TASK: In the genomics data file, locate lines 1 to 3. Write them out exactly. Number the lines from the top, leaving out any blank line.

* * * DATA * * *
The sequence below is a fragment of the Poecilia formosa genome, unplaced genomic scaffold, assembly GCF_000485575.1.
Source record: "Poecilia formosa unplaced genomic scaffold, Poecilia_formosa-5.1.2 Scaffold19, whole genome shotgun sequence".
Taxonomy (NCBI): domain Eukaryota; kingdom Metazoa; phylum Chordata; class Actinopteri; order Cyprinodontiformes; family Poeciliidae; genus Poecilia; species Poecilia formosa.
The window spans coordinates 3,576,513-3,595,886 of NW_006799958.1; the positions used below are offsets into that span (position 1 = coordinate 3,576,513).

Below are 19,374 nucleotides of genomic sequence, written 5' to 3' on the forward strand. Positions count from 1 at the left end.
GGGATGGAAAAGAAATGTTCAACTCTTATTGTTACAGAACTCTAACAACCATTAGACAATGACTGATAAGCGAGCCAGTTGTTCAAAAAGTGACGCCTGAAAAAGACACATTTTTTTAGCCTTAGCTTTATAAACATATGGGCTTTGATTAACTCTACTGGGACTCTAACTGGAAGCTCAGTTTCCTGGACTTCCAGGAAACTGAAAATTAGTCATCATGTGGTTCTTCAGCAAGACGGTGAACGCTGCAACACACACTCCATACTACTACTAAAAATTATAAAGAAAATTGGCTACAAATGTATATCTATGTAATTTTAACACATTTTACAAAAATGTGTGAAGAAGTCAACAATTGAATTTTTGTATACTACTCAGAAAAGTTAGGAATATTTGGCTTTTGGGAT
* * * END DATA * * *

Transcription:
The sequence below is a fragment of the Poecilia formosa genome, unplaced genomic scaffold, assembly GCF_000485575.1.
Source record: "Poecilia formosa unplaced genomic scaffold, Poecilia_formosa-5.1.2 Scaffold19, whole genome shotgun sequence".
Taxonomy (NCBI): domain Eukaryota; kingdom Metazoa; phylum Chordata; class Actinopteri; order Cyprinodontiformes; family Poeciliidae; genus Poecilia; species Poecilia formosa.